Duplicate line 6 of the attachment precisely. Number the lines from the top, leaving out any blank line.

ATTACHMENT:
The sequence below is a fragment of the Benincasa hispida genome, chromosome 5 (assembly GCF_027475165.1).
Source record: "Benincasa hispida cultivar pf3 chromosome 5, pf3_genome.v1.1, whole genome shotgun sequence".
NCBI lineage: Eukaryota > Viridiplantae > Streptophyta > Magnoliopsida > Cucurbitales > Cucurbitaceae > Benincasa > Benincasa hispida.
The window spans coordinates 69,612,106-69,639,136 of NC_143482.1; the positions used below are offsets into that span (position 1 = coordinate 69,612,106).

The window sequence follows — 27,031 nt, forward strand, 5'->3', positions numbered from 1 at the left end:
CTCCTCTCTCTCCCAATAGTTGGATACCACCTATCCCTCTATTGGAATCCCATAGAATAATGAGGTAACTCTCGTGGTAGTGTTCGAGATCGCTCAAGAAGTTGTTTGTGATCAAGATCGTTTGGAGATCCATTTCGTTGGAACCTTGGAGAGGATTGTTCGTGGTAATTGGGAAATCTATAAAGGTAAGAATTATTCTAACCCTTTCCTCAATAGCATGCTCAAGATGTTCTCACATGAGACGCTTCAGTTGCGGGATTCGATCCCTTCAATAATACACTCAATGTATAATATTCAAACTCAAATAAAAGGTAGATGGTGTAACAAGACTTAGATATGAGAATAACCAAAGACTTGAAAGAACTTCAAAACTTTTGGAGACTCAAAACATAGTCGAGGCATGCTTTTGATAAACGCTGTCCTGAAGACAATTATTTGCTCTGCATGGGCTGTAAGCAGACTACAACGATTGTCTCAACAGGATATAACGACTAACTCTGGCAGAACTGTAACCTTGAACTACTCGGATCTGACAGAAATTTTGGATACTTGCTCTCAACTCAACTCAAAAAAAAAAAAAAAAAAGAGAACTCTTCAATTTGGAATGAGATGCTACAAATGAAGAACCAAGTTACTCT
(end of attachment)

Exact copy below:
CTCCTCTCTCTCCCAATAGTTGGATACCACCTATCCCTCTATTGGAATCCCATAGAATAATGAGGTAACTCTCGTGGTAGTGTTCGAGATCGCTCAAGAAGTTGTTTGTGATCAAGATCGTTTGGAGATCCATTTCGTTGGAACCTTGGAGAGGATTGTTCGTGGTAATTGGGAAATCTATAAAGGTAAGAATTATTCTAACCCTTTCCTCAATAGCATGCTCAAGATGTTCTCACATGAGACGCTTCAGTTGCGGGATTCGATCCCTTCAATAATACACTCAATGTATAATATTCAAACTCAAATAAAAGGTAGATGGTGTAACAAGACTTAGATATGAGAATAACCAAAGACTTGAAAGAACTTCAAAACTTTTGGAGACTCAAAACATAGTCGAGGCATGCTTTTGATAAACGCTGTCCTGAAGACAATTATTTGCTCTGCATGGGCTGTAAGCAGACTACAACGATTGTCTCAACAGGATATAACGACTAACTCTGGCAGAACTGTAACCTTGAACTACTCGGATCTGACAGAAATTTTGGATACTTGCTCTCAACTCAACTCAAAAAAAAAAAAAAAAAAGAGAACTCTTCAATTTGGAATGAGATGCTACAAATGAAGAACCAAGTTACTCT